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Gold medal fights a dream come true for Carly McNaul and Amy Broadhurst

McNaul and Broadhurst won their semi-finals in style in Birmingham


Amy Broadhurst

Amy Broadhurst


Amy Broadhurst

Carly McNaul is relishing her ‘dream fight’ today when she will take on Indian World Champion Nikhat Zareen in the Light Flyweight final in the Commonwealth Games.

It has the makings of a cracking contest and with east Belfast woman McNaul the first Northern Ireland boxer of six into the ring on finals day she could set the tone for what promises to be a Super Sunday for our boxers.

After McNaul, Dylan Eagleson, Aidan Walsh, Amy Broadhurst, Jude Gallagher and Michaela Walsh will all fight for Team NI gold.

Facing the outstanding Zareen, who was victorious at the Women’s World Championships in May, will be the biggest test in the Games yet for McNaul who has won three fights to reach the decider, the most recent of which was a semi-final success over gutsy Teddy Nakimuli from Uganda by unanimous decision.

‘Wrecking Ball’ McNaul said: “I am buzzing. All the hard work I’ve been doing is finally paying off and each performance is getting better and better and we are saving the best performance for last.

“She was some woman (Nakimuli). She just kept coming and coming. Her engine was unreal. I thought I had a big engine. She kept taking punches and then at one point I switched off and she came at me. Then I thought I needed to switch back on here.”

The loss for Nakimuli was her first fight in the competition after her quarter-final opponent failed to make the weight. One fight, one defeat, one bronze medal. Surely Games organisers need to look at issues like that going forward.

McNaul won’t be bothered. She has a high class opponent to overcome in the final. The 33-year-old knows the Indian star from a pre-Games sparring camp held at Jordanstown.

“I have dreamed of this fight from the day I knew she was going to the Commonwealth Games,” said McNaul, savouring the challenge ahead.

“We met each other at the sparring camp and I had a great spar with her. The coaches will obviously have good tactics and I will stick to what they are saying and I think and hope it will pay off.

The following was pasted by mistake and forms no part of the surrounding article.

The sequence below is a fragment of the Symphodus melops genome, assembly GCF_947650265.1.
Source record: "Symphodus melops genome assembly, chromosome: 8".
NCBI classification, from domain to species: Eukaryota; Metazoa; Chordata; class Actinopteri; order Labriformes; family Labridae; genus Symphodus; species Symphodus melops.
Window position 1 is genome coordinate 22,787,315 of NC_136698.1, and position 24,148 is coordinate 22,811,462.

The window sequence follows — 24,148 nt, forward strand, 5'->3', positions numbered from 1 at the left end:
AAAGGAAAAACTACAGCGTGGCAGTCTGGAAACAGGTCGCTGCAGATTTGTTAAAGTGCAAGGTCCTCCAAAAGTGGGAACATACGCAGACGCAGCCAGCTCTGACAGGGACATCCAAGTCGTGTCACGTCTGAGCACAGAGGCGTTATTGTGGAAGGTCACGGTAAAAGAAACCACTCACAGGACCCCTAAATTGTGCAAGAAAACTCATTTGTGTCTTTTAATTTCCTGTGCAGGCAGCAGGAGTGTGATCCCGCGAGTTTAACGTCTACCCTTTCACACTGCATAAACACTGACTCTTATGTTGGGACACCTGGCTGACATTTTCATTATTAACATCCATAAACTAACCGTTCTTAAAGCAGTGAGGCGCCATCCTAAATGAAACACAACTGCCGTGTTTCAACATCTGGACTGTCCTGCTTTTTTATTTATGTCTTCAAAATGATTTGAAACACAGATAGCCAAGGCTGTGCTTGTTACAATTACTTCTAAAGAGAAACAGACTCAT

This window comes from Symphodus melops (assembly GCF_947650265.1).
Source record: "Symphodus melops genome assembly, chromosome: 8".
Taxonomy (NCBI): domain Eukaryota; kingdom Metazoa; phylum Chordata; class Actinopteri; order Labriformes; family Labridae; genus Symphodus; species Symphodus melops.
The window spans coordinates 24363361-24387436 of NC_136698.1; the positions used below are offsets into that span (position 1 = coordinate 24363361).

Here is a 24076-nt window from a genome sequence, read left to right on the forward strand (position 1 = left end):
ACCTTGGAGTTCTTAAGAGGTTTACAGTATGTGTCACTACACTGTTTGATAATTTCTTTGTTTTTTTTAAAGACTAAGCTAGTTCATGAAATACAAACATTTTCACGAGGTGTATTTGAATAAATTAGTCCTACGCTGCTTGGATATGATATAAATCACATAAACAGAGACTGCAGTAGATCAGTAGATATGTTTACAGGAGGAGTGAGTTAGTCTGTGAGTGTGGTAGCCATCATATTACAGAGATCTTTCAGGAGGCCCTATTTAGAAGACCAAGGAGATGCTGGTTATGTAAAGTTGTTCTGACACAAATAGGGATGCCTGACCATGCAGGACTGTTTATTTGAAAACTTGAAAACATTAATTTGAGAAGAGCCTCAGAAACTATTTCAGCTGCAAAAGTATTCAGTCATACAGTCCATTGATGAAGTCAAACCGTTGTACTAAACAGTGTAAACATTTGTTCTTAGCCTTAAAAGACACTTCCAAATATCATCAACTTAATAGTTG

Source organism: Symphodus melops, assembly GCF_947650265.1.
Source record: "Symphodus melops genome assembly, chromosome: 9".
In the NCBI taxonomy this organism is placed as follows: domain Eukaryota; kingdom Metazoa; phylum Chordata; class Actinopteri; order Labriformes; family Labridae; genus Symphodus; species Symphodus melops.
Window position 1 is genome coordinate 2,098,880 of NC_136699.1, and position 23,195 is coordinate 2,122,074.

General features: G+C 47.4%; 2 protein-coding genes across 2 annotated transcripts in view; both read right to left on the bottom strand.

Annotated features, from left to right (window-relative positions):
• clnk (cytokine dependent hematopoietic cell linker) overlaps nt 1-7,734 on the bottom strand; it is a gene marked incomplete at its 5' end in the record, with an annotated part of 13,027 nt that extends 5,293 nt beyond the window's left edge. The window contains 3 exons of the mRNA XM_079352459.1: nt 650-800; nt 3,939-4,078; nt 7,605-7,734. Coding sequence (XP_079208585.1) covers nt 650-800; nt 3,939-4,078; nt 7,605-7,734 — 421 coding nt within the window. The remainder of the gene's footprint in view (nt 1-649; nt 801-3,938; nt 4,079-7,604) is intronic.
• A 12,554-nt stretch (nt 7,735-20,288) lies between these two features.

“She is very good. She is not world champion for no reason but I’m going to fight her really well.”

McNaul believes her movement will be key making it abundantly clear that another Commonwealth silver medal like the one she won in Australia’s Gold Coast means nothing.

“That’s no medal to me. Nobody remembers the silver, I want the gold,” she said prior to thanking her family and friends for their passionate support in the semi-final. They brought the noise and ‘Wrecking Ball’ flags.

World Champion Broadhurst is odds on to win gold after cruising into the Lightweight final with a comfortable last four win over Nigeria’s Cynthia Ogunsemilore.

In the final Broadhurst will face England’s Gemma Richardson, who has won gold at World and European youth level in the past. The Team NI boxer will also have a partisan home crowd to cope with though in true champion fashion isn’t concerned about that.

“No, because it will only want me to prove them all wrong and I’ll have a big crowd with me as well,” said Broadhurst.

“I haven’t had an issue with the crowd in any of the fights. They have been pretty fair to every country that has walked out. I’ll pay no heed to that.”

Smiling Broadhurst added: “I love the English so I do. Just to win the gold medal would be great for me especially after the last year I’ve had. This year has been amazing and to win another gold medal would be unbelievable.”

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